The city’s heritage advisory committee voted unanimously to
send a strong message to Ottawa council: Don’t
move the Horticulture
Building at Lansdowne.
Ottawa’s heritage advisory committee doesn’t want the Horticulture Building at Lansdowne to be moved. The Ontario Conservation Review Board agrees, but the city will have the final say.
The vote on Thursday Nov. 4 was greeted by a round of
applause from the 20 or so audience members who came to hear why the city wants
to move the designated heritage building.
However, the committee’s decision is not binding on council,
which will vote on the issue when it addresses the Lansdowne Park
site plan at its Nov. 19 meeting.
David Flemming, president of Heritage Ottawa, said the
Ottawa Built Heritage Advisory Committee’s recommendation against moving the
structure likely won’t have much of an impact on council.
“I can’t see, given the current composition of council, that
they’d vote against it,” Flemming said.
Flemming was one of several community members who spoke
against the plan to move the building 120 metres directly east. The city wants
to re-position the building to make way for a retail and residential
development along Holmwood Avenue
as part of the Lansdowne revitalization. Moving the structure would allow it to
once again become a publically-used building with the option of housing part of
the Ottawa Farmers’ Market and other activities. Re-positioning the building
would place it closer to the Rideau Canal and
the urban park portion of Lansdowne.
Committee members questioned why the building needed to be
moved. Under the city’s official plan, designated heritage buildings can be
moved if it is the last possible option.
Committee member Scott Whammond asked what part of the
proposal looked at other alternatives that would both allow the building to be
kept in place and still revitalized for public use.
John Stewart, whose company, Commonwealth Heritage
Management, prepared the heritage impact study, said that was “not part of his
“It was the only practical solution within the design
parameters we were given,” Stewart said, adding that he spent three weeks going
back and forth with the developers looking for a solution.
“Quite honestly, I firmly believe, as a heritage consultant,
and as somebody who is fervently involved in this commitment, that the move of
this building is only going to benefit the building and the community it will
be able serve. I think it would be an unfortunate situation to have that
building kept in place and turned into a Shoppers’ Drug Mart or a food store or
Another option would be to make it possible to walk or drive
through the building, so it becomes a pathway or roadway – a result that would
be even more unfortunate, Stewart said.
“Do you allowed the building top be destroyed under the
principle of maintaining its position, or do you look at options for moving the
building?” Stewart said.
Flemming said he and Heritage Ottawa would not have a
problem with the building being renovated and adapted for commercial use, which
has been done successfully and thoughtfully in other areas, Flemming said.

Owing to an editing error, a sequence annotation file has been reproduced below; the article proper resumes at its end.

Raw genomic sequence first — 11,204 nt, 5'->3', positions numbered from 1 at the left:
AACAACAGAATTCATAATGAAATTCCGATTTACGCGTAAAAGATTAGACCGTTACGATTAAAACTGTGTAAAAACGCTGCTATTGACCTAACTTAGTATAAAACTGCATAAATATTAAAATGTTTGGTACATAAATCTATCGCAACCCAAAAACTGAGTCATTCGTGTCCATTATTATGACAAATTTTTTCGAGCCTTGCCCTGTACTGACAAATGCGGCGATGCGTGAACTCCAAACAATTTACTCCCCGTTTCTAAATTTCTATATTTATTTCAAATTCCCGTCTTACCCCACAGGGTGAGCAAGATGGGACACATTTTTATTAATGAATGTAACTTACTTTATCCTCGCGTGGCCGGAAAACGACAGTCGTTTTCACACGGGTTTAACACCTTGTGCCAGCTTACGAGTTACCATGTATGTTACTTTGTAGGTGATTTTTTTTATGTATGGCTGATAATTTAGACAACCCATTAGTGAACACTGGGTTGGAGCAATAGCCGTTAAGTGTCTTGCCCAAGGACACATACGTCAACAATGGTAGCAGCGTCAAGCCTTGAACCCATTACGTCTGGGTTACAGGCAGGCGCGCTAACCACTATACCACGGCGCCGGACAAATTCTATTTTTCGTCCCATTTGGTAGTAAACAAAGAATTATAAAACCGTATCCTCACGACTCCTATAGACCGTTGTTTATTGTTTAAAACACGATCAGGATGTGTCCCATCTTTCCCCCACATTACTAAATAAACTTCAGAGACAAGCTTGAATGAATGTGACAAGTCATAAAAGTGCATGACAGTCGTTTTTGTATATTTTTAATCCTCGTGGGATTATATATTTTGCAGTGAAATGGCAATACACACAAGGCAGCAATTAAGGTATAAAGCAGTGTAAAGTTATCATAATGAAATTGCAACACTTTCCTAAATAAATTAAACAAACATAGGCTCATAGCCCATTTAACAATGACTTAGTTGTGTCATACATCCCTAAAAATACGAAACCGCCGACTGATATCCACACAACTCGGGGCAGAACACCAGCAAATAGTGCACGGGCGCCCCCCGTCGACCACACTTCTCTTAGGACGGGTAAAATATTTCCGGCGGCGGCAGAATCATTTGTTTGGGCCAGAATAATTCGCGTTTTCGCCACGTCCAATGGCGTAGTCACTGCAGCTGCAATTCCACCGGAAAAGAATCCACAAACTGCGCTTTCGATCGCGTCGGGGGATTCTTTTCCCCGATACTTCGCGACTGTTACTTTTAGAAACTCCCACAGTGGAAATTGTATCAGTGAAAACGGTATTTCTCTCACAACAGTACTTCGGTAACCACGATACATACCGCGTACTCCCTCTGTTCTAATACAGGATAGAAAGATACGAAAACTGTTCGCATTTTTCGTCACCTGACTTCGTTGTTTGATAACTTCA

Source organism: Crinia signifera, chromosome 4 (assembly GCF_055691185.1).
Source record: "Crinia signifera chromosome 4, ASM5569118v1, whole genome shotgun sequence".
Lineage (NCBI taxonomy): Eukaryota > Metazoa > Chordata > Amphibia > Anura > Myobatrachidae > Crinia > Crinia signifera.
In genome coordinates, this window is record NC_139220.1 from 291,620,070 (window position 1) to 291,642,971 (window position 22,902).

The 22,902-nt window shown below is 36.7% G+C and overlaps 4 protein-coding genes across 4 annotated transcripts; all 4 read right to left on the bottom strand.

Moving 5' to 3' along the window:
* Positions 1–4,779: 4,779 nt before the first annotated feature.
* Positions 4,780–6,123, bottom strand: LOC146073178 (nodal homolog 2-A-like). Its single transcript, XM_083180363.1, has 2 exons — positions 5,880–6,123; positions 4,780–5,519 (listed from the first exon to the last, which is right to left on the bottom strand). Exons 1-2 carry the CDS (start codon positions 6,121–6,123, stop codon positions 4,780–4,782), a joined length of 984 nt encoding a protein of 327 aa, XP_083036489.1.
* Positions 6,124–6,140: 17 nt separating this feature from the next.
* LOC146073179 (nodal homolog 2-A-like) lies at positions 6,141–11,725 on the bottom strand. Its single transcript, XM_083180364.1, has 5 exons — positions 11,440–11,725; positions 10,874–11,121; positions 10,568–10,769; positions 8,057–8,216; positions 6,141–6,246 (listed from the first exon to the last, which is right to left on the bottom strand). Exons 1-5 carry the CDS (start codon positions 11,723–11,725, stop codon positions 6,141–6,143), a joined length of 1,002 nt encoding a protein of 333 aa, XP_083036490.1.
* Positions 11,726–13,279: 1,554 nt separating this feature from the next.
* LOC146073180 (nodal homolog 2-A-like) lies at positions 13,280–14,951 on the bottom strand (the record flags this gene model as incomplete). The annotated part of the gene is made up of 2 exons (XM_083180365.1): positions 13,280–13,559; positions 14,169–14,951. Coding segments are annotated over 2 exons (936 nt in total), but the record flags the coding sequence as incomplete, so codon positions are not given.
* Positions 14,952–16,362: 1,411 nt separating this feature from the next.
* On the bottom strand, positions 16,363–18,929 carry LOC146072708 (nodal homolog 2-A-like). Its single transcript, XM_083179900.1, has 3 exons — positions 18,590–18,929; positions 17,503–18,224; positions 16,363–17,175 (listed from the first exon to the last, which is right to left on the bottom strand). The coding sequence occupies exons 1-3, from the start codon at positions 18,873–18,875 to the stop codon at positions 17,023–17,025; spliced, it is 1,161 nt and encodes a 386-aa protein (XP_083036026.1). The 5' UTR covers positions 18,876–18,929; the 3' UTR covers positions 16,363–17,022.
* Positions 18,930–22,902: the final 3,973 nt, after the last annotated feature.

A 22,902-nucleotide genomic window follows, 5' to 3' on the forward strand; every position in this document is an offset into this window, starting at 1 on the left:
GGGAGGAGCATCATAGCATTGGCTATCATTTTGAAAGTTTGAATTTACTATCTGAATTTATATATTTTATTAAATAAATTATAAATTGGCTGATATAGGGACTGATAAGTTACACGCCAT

“What’s wrong with adapting it to be used for commercial
purposes?” he asked.
City planner John Smit said moving the building will help
“recapture a sense of place” at the site and re-orient the park.
“We’re looking not only to reflect what was, but what it
continues to be and what it will be for the future,” Smit said.
“City and staff are pandering to the wishes of the
developer,” said committee member Vinni Sahni. “This process has paid lip
service to the heritage elements.”
“Overall this project has suggested a lack of respect to
this committee, and thus us just another example of that,” he said.
Committee member Murray McGregor called it a “failure of
design” and a “lost opportunity” that heritage wasn’t put front and centre from
the beginning of the design process.
Flemming expressed concern that the city never directed the
Ottawa Sports and Entertainment Group (OSEG) to work around the heritage
buildings (the Horticulture Building and the Aberdeen Pavilion) when the group
was developing its plans. The city even told landscape architects to design
park proposals assuming the Horticulture
Building would be moved,
Flemming said. (The winning urban park proposal from Philips Farevaag
Smallenberg Landscape Architects initially proposed keeping the building where
it is currently located.)
Only one committee member, Elizabeth Eagen, said she was
conflicted about the decision, because moving the building could improve the
building’s maintenance and use.
“If it were moved, it has a lot to gain … however, I believe
the principle is to leave it intact,” she said, eventually voting to reject
city staff’s recommendation to move the building.
When asked how much of a role the need to construct a
parking garage played in the staff recommendation to move the building, Stewart
said, “It had a major role.
“The fact of the matter is that it has to be moved,” he
said. The options presented were either to move the building twice (once to
move it away to allow the parking garage to be built, and again to put it back
in place) or just once, to a new permanent location. The second option would
have less risk of damage, Stewart said.
The potential cost to relocate the building is around $2
million, Smit said.
Building was built in
1914 and is an example of prairie-style architecture. It was designed by
Francis Sullivan, who was a student of famous American architect Frank Lloyd
Wright. It was slated for demolition in the early 1990s but was saved when it
was designated under Part 4 of the Ontario Heritage Act in 1994. Currently, it
is not open to the public and has fallen into disrepair, but it is structurally